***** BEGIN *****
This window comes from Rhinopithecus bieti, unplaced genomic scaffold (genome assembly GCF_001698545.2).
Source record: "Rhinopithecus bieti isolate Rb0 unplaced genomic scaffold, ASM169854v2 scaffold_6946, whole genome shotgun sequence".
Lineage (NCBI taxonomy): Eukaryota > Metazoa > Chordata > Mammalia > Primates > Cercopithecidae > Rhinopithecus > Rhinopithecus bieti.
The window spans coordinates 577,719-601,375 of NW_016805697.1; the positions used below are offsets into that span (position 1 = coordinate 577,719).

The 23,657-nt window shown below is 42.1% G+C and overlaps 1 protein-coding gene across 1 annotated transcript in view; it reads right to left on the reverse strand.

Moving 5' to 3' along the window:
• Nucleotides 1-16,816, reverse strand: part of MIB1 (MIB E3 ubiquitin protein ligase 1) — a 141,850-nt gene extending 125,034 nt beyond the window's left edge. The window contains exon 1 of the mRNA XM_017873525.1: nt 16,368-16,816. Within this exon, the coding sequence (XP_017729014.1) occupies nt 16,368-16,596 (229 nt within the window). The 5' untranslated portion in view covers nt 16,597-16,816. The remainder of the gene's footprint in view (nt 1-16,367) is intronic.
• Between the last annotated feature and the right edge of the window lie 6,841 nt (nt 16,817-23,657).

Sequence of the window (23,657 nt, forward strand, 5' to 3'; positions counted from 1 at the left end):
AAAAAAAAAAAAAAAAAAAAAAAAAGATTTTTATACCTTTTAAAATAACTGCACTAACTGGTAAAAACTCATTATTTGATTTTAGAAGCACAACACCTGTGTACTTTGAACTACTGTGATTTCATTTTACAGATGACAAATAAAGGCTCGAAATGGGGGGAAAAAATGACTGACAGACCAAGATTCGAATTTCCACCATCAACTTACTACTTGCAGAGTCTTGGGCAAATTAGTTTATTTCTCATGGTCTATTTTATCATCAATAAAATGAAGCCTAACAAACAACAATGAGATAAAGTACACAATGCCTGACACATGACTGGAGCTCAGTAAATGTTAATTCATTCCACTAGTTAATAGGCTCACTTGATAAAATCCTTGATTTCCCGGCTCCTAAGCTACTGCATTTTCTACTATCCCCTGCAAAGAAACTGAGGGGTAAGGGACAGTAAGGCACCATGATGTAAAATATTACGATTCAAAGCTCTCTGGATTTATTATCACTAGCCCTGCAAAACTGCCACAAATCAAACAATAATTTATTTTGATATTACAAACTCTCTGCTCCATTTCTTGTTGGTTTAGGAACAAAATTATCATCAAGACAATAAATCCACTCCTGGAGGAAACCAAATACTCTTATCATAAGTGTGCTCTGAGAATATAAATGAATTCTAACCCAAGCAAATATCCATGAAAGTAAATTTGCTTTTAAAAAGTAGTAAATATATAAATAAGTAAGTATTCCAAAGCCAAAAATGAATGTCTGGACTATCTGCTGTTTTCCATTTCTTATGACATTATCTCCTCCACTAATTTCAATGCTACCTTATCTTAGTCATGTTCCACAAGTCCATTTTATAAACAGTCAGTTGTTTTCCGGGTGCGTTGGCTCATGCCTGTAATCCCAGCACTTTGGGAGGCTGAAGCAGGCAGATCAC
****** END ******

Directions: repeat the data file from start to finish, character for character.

This window comes from Rhinopithecus bieti, unplaced genomic scaffold (genome assembly GCF_001698545.2).
Source record: "Rhinopithecus bieti isolate Rb0 unplaced genomic scaffold, ASM169854v2 scaffold_6946, whole genome shotgun sequence".
Lineage (NCBI taxonomy): Eukaryota > Metazoa > Chordata > Mammalia > Primates > Cercopithecidae > Rhinopithecus > Rhinopithecus bieti.
The window spans coordinates 577,719-601,375 of NW_016805697.1; the positions used below are offsets into that span (position 1 = coordinate 577,719).

The 23,657-nt window shown below is 42.1% G+C and overlaps 1 protein-coding gene across 1 annotated transcript in view; it reads right to left on the reverse strand.

Moving 5' to 3' along the window:
• Nucleotides 1-16,816, reverse strand: part of MIB1 (MIB E3 ubiquitin protein ligase 1) — a 141,850-nt gene extending 125,034 nt beyond the window's left edge. The window contains exon 1 of the mRNA XM_017873525.1: nt 16,368-16,816. Within this exon, the coding sequence (XP_017729014.1) occupies nt 16,368-16,596 (229 nt within the window). The 5' untranslated portion in view covers nt 16,597-16,816. The remainder of the gene's footprint in view (nt 1-16,367) is intronic.
• Between the last annotated feature and the right edge of the window lie 6,841 nt (nt 16,817-23,657).

Sequence of the window (23,657 nt, forward strand, 5' to 3'; positions counted from 1 at the left end):
AAAAAAAAAAAAAAAAAAAAAAAAAGATTTTTATACCTTTTAAAATAACTGCACTAACTGGTAAAAACTCATTATTTGATTTTAGAAGCACAACACCTGTGTACTTTGAACTACTGTGATTTCATTTTACAGATGACAAATAAAGGCTCGAAATGGGGGGAAAAAATGACTGACAGACCAAGATTCGAATTTCCACCATCAACTTACTACTTGCAGAGTCTTGGGCAAATTAGTTTATTTCTCATGGTCTATTTTATCATCAATAAAATGAAGCCTAACAAACAACAATGAGATAAAGTACACAATGCCTGACACATGACTGGAGCTCAGTAAATGTTAATTCATTCCACTAGTTAATAGGCTCACTTGATAAAATCCTTGATTTCCCGGCTCCTAAGCTACTGCATTTTCTACTATCCCCTGCAAAGAAACTGAGGGGTAAGGGACAGTAAGGCACCATGATGTAAAATATTACGATTCAAAGCTCTCTGGATTTATTATCACTAGCCCTGCAAAACTGCCACAAATCAAACAATAATTTATTTTGATATTACAAACTCTCTGCTCCATTTCTTGTTGGTTTAGGAACAAAATTATCATCAAGACAATAAATCCACTCCTGGAGGAAACCAAATACTCTTATCATAAGTGTGCTCTGAGAATATAAATGAATTCTAACCCAAGCAAATATCCATGAAAGTAAATTTGCTTTTAAAAAGTAGTAAATATATAAATAAGTAAGTATTCCAAAGCCAAAAATGAATGTCTGGACTATCTGCTGTTTTCCATTTCTTATGACATTATCTCCTCCACTAATTTCAATGCTACCTTATCTTAGTCATGTTCCACAAGTCCATTTTATAAACAGTCAGTTGTTTTCCGGGTGCGTTGGCTCATGCCTGTAATCCCAGCACTTTGGGAGGCTGAAGCAGGCAGATCAC